A large asteroid is expected to pass by Earth on the first full day of spring, March 21.
At 1,300 to 2,230 feet wide, NASA’s Jet Propulsion Laboratory says 2001 FO32 is the largest asteroid predicted to pass by our planet this year.
Astronomers expect 2001 FO32 will make its closest approach at a distance of about 1.25 million miles. That’s more than five time the distance from Earth to the Moon. Luckily, they say there’s no threat of a collision with our planet now or for centuries to come.
“We know the orbital path of 2001 FO32 around the Sun very accurately, since it was discovered 20 years ago and has been tracked ever since,” said Paul Chodas, director of the Center for Near Earth Object Studies (CNEOS). “There is no chance the asteroid will get any closer to Earth than 1.25 million miles.”
Still, in astronomical terms, the asteroid will still come close, which is why it has been designated a “potentially hazardous asteroid.”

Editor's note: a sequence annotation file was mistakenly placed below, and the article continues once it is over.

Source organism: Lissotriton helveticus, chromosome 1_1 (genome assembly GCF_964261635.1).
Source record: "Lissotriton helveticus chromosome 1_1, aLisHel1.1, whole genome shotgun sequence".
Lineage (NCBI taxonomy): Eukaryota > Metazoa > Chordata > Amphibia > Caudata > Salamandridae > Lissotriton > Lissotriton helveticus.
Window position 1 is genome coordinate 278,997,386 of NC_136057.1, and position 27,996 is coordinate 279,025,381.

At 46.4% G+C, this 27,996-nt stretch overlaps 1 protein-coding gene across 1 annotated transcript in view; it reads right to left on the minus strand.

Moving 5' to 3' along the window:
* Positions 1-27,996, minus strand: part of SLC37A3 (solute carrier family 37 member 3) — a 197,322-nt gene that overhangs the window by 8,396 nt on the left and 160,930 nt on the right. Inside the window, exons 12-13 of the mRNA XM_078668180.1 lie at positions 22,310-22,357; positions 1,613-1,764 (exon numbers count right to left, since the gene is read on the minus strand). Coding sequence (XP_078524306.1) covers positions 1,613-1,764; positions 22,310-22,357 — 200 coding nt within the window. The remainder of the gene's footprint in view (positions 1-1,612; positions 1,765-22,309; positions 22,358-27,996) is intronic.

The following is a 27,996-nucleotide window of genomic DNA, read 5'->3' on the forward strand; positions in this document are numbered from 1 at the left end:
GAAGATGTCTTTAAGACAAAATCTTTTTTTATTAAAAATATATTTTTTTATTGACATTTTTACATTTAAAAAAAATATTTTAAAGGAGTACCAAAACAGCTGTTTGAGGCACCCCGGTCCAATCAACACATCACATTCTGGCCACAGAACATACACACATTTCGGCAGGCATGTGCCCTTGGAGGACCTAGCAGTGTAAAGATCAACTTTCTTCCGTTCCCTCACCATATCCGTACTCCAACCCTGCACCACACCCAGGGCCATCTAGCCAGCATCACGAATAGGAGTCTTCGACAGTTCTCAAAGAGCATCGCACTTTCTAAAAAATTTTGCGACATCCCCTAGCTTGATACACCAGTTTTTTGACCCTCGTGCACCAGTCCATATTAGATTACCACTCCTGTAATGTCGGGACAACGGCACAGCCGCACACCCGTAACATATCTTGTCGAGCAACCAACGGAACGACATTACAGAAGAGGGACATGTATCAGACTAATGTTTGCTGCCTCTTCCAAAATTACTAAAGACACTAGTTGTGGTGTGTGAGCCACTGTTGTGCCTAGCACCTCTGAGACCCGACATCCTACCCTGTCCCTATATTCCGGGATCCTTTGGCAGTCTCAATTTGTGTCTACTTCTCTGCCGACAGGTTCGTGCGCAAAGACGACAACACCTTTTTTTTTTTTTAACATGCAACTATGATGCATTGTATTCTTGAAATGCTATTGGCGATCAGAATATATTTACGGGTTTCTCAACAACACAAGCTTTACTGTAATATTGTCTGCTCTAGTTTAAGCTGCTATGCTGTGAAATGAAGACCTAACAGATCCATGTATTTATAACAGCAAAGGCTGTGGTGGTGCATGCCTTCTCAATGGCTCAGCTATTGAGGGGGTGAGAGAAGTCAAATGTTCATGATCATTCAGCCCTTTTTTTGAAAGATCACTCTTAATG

You may have seen headlines about an #asteroid that will safely fly by Earth on March 21. While this asteroid, known as 2001 FO32, is large, it will safely zip past Earth at a distance of 1.3 million miles—five times further away than the Moon—and poses no risk of hitting Earth. pic.twitter.com/oZZG5UaFsf
— NASA Asteroid Watch (@AsteroidWatch) March 8, 2021
The asteroid is also traveling an incredible speed. During its approach, NASA says 2001 FO32 will pass by at about 77,000 mph, faster than the speed at which most asteroids encounter Earth.
After its brief visit this month, the asteroid will continue “its lonely voyage” and not come this close to Earth again until 2052, according to NASA.
The passing asteroid will present a valuable scientific opportunity for astronomers who hope to get a more precise understanding of its size, how reflective its surface is, and get a rough idea of its composition.
This will be achieved, in part, with the use of NASA’s Infrared Telescope Facility, a 10.5-foot telescope atop Hawaii’s Mauna Kea that will observe the asteroid in the days leading up to close approach using its workhorse infrared spectrograph, SpeX.